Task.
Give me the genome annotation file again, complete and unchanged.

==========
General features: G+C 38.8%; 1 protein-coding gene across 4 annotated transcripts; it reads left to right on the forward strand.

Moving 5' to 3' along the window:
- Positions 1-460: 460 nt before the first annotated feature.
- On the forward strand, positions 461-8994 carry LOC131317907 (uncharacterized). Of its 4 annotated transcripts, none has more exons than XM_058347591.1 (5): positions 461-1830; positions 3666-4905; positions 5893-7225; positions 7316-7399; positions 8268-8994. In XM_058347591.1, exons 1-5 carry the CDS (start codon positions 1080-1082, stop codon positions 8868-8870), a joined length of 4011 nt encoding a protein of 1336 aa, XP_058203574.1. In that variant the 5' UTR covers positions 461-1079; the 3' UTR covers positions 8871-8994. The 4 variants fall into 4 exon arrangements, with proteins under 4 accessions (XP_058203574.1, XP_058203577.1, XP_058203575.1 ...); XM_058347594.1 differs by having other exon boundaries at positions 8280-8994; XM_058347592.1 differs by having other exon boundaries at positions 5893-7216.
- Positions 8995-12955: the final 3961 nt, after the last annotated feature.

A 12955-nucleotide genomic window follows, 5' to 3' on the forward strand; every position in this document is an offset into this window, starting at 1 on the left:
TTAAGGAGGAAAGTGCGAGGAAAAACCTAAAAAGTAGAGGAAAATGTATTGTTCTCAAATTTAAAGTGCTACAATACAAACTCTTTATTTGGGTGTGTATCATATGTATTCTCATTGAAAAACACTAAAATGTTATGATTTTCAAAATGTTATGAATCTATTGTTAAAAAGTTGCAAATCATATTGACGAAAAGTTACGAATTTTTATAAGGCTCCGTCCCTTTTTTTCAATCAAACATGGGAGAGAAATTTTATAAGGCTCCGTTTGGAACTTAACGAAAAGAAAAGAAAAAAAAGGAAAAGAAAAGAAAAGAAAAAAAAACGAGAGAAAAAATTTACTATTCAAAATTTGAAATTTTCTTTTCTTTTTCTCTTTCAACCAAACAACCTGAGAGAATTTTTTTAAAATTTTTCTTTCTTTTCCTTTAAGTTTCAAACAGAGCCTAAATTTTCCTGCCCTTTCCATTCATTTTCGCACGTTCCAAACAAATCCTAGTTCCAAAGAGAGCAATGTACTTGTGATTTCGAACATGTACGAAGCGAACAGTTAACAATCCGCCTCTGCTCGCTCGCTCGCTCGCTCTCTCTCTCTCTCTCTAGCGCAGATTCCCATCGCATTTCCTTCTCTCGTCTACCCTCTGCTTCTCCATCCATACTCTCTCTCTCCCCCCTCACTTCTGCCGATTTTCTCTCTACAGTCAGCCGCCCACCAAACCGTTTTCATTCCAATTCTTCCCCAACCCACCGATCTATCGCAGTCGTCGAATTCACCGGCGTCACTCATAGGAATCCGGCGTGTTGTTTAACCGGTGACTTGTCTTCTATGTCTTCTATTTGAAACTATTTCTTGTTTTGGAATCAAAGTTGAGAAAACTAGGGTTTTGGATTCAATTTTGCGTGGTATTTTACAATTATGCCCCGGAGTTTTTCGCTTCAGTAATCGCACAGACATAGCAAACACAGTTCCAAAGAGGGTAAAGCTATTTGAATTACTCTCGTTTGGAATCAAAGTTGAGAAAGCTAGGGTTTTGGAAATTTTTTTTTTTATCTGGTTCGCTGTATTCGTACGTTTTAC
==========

General features: G+C 38.8%; 1 protein-coding gene across 4 annotated transcripts; it reads left to right on the forward strand.

Moving 5' to 3' along the window:
- Positions 1-460: 460 nt before the first annotated feature.
- On the forward strand, positions 461-8994 carry LOC131317907 (uncharacterized). Of its 4 annotated transcripts, none has more exons than XM_058347591.1 (5): positions 461-1830; positions 3666-4905; positions 5893-7225; positions 7316-7399; positions 8268-8994. In XM_058347591.1, exons 1-5 carry the CDS (start codon positions 1080-1082, stop codon positions 8868-8870), a joined length of 4011 nt encoding a protein of 1336 aa, XP_058203574.1. In that variant the 5' UTR covers positions 461-1079; the 3' UTR covers positions 8871-8994. The 4 variants fall into 4 exon arrangements, with proteins under 4 accessions (XP_058203574.1, XP_058203577.1, XP_058203575.1 ...); XM_058347594.1 differs by having other exon boundaries at positions 8280-8994; XM_058347592.1 differs by having other exon boundaries at positions 5893-7216.
- Positions 8995-12955: the final 3961 nt, after the last annotated feature.

A 12955-nucleotide genomic window follows, 5' to 3' on the forward strand; every position in this document is an offset into this window, starting at 1 on the left:
TTAAGGAGGAAAGTGCGAGGAAAAACCTAAAAAGTAGAGGAAAATGTATTGTTCTCAAATTTAAAGTGCTACAATACAAACTCTTTATTTGGGTGTGTATCATATGTATTCTCATTGAAAAACACTAAAATGTTATGATTTTCAAAATGTTATGAATCTATTGTTAAAAAGTTGCAAATCATATTGACGAAAAGTTACGAATTTTTATAAGGCTCCGTCCCTTTTTTTCAATCAAACATGGGAGAGAAATTTTATAAGGCTCCGTTTGGAACTTAACGAAAAGAAAAGAAAAAAAAGGAAAAGAAAAGAAAAGAAAAAAAAACGAGAGAAAAAATTTACTATTCAAAATTTGAAATTTTCTTTTCTTTTTCTCTTTCAACCAAACAACCTGAGAGAATTTTTTTAAAATTTTTCTTTCTTTTCCTTTAAGTTTCAAACAGAGCCTAAATTTTCCTGCCCTTTCCATTCATTTTCGCACGTTCCAAACAAATCCTAGTTCCAAAGAGAGCAATGTACTTGTGATTTCGAACATGTACGAAGCGAACAGTTAACAATCCGCCTCTGCTCGCTCGCTCGCTCGCTCTCTCTCTCTCTCTCTAGCGCAGATTCCCATCGCATTTCCTTCTCTCGTCTACCCTCTGCTTCTCCATCCATACTCTCTCTCTCCCCCCTCACTTCTGCCGATTTTCTCTCTACAGTCAGCCGCCCACCAAACCGTTTTCATTCCAATTCTTCCCCAACCCACCGATCTATCGCAGTCGTCGAATTCACCGGCGTCACTCATAGGAATCCGGCGTGTTGTTTAACCGGTGACTTGTCTTCTATGTCTTCTATTTGAAACTATTTCTTGTTTTGGAATCAAAGTTGAGAAAACTAGGGTTTTGGATTCAATTTTGCGTGGTATTTTACAATTATGCCCCGGAGTTTTTCGCTTCAGTAATCGCACAGACATAGCAAACACAGTTCCAAAGAGGGTAAAGCTATTTGAATTACTCTCGTTTGGAATCAAAGTTGAGAAAGCTAGGGTTTTGGAAATTTTTTTTTTTATCTGGTTCGCTGTATTCGTACGTTTTAC